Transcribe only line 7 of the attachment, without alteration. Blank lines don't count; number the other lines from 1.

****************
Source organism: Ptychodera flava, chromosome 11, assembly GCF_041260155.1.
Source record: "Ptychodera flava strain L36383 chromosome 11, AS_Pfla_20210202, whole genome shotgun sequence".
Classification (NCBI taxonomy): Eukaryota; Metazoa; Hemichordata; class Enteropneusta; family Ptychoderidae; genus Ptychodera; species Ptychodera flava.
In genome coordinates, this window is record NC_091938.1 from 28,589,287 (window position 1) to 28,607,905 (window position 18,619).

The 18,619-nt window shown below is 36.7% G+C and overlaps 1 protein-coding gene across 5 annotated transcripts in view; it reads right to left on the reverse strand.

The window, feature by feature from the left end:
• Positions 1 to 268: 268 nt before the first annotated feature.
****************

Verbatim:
• Positions 1 to 268: 268 nt before the first annotated feature.